Drug-funded research group failed to disclose ties to makers of painkillers

Andrew Van Dam

About Andrew Van Dam

Andrew Van Dam of The Wall Street Journal previously worked at the AHCJ offices while earning his master’s degree at the Missouri School of Journalism.

In his latest conflict of interest investigation, Milwaukee Journal Sentinel reporter John Fauber takes on a challenge that, even by his standards, is an ambitious one.

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Photo by somegeekintn via Flickr.

He attempts to show the effect pharmaceutical money and the local researchers who received it had on national opinions toward powerful prescription painkillers and how it all influenced the American epidemic of opiate abuse.

He focuses on the University of Wisconsin Pain and Policy Studies Group, which has received millions from painkiller manufacturers while publishing drug-friendly research and warning against increased regulation of OxyContin and its ilk. Many of these millions, Fauber found, appear not to have been disclosed in relevant publications even as the group was paving the way for the rapid rise of painkiller prescriptions in America.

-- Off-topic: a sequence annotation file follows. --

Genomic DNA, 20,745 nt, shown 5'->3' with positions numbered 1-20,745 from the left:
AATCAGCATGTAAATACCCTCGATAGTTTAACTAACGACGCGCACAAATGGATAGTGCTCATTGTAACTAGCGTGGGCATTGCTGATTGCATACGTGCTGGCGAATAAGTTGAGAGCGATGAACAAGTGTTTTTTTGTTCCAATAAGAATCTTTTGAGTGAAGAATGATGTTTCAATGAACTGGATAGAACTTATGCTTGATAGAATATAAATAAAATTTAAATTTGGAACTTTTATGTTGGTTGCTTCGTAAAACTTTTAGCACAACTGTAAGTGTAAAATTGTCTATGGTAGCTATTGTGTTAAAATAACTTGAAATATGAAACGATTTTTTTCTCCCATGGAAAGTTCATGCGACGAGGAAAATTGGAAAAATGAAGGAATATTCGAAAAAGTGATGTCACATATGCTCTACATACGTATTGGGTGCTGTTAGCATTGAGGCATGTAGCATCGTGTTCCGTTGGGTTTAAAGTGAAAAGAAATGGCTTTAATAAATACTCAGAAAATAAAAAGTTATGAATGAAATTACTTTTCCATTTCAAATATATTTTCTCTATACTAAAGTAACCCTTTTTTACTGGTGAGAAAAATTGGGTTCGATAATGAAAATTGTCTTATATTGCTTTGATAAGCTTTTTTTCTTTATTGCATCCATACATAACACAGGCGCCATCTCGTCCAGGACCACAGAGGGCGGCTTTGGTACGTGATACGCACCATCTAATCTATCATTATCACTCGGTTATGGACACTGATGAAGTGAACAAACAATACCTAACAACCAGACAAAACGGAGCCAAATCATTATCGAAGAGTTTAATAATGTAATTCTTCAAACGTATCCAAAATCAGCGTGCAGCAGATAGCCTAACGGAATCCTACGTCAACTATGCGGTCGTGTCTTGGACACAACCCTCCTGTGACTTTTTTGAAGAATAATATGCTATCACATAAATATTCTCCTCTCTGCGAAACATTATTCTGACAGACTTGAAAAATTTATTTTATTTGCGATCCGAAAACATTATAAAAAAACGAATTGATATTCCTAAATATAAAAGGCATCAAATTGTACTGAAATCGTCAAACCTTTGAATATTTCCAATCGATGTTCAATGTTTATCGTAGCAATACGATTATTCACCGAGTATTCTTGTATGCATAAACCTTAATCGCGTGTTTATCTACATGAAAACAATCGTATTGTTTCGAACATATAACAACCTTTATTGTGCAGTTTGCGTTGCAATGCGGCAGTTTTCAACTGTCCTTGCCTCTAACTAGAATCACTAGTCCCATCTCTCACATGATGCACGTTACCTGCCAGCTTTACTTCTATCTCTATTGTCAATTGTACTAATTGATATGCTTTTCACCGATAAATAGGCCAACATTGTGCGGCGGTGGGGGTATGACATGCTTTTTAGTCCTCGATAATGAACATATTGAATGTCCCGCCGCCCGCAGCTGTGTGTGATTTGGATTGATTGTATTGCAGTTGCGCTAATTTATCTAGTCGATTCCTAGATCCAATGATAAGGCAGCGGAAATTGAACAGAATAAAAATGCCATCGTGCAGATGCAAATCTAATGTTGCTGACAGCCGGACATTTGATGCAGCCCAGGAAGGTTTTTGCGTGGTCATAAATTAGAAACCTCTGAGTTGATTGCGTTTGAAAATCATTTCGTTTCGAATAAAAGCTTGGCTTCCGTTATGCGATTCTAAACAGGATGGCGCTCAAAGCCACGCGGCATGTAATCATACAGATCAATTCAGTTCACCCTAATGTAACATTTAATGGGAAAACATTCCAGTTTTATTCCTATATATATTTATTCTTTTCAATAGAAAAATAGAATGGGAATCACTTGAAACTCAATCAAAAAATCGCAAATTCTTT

The drugs had initially been approved for a very narrow range of uses, but became extremely popular as off-label use for the management of chronic pain spread like wildfire. It’s not easy to draw clean lines between the Wisconsin group and off-label use, but Fauber’s deft investigative work and careful sourcing make a strong case.

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Read more of Fauber’s work

1 thought on “Drug-funded research group failed to disclose ties to makers of painkillers

  1. Pingback: After Fauber’s story, pain group snips industry ties : Covering Health

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